NOTE: This content is old - Published: Tuesday, Sep 20th, 2011.
Wrexham Council has said that it will write to the Higher Education Funding Council for Wales (HEFCW) to oppose proposals for Glyndwr University to be managed by either Bangor or Aberystwyth University.
Representatives from Glyndwr University, including Vice Chancellor Michael Scott and Vice Chair of the University’s Board of Governors Derek Griffin, were at the council’s executive board meeting today to make a representation over HEFCW’s proposals.
Both men made it clear that they believe there is a huge risk that Glyndwr will lose it’s university status if it is “led” by either Bangor or Aberystwyth university, as the HEFCW report proposes, as legally a university cannot be contained within another university.
Mr Griffin said: “I think it means that a mechanism will be found which results in Bangor and Aberystwyth being in control of North East Wales funding and Glyndwr will be downgraded, this is highly unsatisfactory.”
Councillors gave their unanimous backing to the university, Cllr Alun Jenkins, Lead Member for Finance and Asset Management said: “We fought for years and years to have a university in Wrexham, if it slips away now it would be a disaster.”
As well as writing to HEFCW independently, Wrexham Council are seeking to make a joint representation along with Denbighshire and Flintshire Council to show their backing for the university.
Glyndwr has already received the backing of a group Labour AMs and MPs as well as businessman Steve Morgan, owner of Redrow, who has been lobbying for the university.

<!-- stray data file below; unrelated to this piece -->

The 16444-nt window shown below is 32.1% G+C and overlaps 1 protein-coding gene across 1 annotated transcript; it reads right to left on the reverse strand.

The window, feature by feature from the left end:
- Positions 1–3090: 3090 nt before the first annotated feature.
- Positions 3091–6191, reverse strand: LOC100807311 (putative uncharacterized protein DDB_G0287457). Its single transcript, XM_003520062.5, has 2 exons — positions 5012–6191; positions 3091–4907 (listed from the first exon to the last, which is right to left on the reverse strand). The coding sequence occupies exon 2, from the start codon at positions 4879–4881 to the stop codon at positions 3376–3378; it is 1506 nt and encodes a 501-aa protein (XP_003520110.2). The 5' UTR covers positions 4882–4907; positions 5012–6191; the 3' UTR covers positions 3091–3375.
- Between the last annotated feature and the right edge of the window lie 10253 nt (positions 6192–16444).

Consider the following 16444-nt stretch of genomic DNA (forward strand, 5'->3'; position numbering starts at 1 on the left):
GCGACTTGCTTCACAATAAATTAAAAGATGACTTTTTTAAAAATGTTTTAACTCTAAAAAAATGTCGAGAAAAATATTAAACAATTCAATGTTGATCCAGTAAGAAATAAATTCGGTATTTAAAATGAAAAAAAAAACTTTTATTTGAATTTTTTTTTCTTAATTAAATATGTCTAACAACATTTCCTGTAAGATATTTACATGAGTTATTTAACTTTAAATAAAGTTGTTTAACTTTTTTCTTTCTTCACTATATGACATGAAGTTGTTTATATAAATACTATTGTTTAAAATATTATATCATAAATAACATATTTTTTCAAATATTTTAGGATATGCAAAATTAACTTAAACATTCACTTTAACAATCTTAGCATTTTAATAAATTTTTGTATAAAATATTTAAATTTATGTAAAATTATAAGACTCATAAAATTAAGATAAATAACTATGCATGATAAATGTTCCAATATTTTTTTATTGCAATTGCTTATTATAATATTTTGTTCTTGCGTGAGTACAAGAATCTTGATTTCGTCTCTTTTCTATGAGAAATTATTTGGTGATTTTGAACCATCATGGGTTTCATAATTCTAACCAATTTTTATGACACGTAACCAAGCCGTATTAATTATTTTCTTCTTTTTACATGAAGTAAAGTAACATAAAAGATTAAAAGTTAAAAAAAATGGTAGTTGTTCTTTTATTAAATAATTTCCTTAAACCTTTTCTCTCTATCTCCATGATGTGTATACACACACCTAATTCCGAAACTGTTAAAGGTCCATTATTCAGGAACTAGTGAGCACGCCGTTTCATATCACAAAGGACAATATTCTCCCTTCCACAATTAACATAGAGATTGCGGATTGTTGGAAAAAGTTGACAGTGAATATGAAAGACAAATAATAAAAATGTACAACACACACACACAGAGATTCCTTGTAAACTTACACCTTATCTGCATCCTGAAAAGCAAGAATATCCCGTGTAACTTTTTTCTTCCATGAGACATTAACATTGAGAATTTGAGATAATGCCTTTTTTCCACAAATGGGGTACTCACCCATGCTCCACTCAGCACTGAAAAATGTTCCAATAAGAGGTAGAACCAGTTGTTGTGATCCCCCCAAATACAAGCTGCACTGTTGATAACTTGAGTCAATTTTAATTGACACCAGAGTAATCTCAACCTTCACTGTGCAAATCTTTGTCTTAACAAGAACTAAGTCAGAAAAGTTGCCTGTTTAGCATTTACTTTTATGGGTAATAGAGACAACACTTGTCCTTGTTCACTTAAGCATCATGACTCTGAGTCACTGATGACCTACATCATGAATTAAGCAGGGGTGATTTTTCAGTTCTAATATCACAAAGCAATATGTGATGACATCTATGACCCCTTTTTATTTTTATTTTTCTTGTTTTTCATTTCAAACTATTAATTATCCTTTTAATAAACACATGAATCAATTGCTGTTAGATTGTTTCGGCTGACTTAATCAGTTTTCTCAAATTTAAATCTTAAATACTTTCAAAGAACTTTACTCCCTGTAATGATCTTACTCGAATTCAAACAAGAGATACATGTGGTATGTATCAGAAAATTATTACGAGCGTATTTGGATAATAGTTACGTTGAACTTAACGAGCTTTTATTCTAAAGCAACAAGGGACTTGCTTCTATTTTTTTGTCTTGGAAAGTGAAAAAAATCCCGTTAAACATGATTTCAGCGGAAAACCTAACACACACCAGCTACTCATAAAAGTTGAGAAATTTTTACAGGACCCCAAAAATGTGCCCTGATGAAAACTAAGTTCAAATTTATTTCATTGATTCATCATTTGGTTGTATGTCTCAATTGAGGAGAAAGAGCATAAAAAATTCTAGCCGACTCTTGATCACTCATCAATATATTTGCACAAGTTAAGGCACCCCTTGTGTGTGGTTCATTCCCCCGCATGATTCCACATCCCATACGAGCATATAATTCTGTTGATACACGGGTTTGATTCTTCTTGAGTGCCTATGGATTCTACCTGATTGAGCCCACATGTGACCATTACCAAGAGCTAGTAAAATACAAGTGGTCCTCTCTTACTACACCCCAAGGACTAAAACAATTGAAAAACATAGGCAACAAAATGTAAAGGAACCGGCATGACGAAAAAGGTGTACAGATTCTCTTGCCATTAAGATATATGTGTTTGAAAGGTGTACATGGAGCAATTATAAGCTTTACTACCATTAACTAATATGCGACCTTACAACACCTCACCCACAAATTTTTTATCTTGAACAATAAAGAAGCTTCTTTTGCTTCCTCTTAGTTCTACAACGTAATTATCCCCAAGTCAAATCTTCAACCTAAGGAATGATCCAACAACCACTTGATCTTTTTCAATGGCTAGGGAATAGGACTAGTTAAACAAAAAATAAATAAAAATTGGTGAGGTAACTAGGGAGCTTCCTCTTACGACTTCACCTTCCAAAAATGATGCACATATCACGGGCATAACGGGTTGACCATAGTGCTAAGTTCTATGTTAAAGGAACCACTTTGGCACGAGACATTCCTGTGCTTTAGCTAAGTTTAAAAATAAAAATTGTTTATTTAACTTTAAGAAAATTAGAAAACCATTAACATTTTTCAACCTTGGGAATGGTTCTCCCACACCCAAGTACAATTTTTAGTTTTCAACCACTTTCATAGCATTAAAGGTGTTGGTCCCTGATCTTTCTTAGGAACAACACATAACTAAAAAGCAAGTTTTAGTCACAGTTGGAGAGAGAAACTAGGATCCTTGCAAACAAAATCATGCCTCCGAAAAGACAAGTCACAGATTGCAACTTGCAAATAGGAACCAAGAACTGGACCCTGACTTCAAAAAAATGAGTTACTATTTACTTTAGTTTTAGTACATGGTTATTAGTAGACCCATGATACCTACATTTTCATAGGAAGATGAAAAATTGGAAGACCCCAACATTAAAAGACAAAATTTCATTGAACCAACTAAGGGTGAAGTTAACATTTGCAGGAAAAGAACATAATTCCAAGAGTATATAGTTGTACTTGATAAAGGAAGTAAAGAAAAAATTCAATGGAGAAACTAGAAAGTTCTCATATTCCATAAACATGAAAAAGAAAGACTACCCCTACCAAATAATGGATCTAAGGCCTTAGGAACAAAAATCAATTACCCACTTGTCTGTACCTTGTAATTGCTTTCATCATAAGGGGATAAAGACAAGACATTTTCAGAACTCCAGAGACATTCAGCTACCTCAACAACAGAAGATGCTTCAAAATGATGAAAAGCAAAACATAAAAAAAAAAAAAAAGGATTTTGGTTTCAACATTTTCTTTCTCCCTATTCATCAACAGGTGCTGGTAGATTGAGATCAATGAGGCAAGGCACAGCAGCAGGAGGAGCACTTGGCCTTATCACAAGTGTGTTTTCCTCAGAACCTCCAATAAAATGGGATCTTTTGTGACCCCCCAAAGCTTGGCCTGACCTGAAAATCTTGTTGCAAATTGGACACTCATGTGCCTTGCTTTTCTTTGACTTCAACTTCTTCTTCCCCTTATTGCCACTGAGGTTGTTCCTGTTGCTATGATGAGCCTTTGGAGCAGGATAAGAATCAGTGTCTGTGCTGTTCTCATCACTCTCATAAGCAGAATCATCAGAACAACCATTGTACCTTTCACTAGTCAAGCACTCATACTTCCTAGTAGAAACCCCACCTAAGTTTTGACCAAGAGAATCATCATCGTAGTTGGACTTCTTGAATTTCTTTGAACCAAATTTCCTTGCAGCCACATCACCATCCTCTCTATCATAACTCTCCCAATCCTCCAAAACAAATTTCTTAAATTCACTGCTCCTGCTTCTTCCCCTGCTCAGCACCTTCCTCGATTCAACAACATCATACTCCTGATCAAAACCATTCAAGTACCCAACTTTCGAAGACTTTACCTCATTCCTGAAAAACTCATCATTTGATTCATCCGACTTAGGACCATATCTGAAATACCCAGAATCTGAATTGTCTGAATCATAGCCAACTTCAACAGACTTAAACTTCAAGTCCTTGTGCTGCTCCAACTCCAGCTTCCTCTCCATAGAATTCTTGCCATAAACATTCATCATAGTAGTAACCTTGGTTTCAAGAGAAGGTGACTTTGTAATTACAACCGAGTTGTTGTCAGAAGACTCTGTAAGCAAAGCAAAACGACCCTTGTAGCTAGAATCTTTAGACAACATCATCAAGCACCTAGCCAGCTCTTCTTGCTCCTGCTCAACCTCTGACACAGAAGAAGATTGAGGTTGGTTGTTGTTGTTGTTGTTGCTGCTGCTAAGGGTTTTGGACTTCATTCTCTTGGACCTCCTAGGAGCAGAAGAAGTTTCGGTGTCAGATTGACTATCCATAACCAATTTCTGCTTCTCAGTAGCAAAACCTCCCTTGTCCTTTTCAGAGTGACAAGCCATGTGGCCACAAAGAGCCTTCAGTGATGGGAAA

Michael Scott outlined the fact that Glyndwr holds no debts, loans or mortgages to show the university’s financial strength. He also revealed that they were able to buy the Racecourse Ground and Colliers Park for £1.8million due to the university having an excess of £1.2million for this year.
He highlighted Glyndwr’s industry links with over 1,000 companies and the fact that 94.3% of their graduates are in meaningful employment or further education, well above the national average of 88%.
Cllr Neil Rogers said: “It would have a detrimental effect on this region if Glyndwr was to lose it’s university status. What we should be doing today is to make it clear that we are on the university’s side.”
A report will now be made to the executive board on October 4th regarding a response to the proposals with HEFCW’s consultation due to end on the 5th.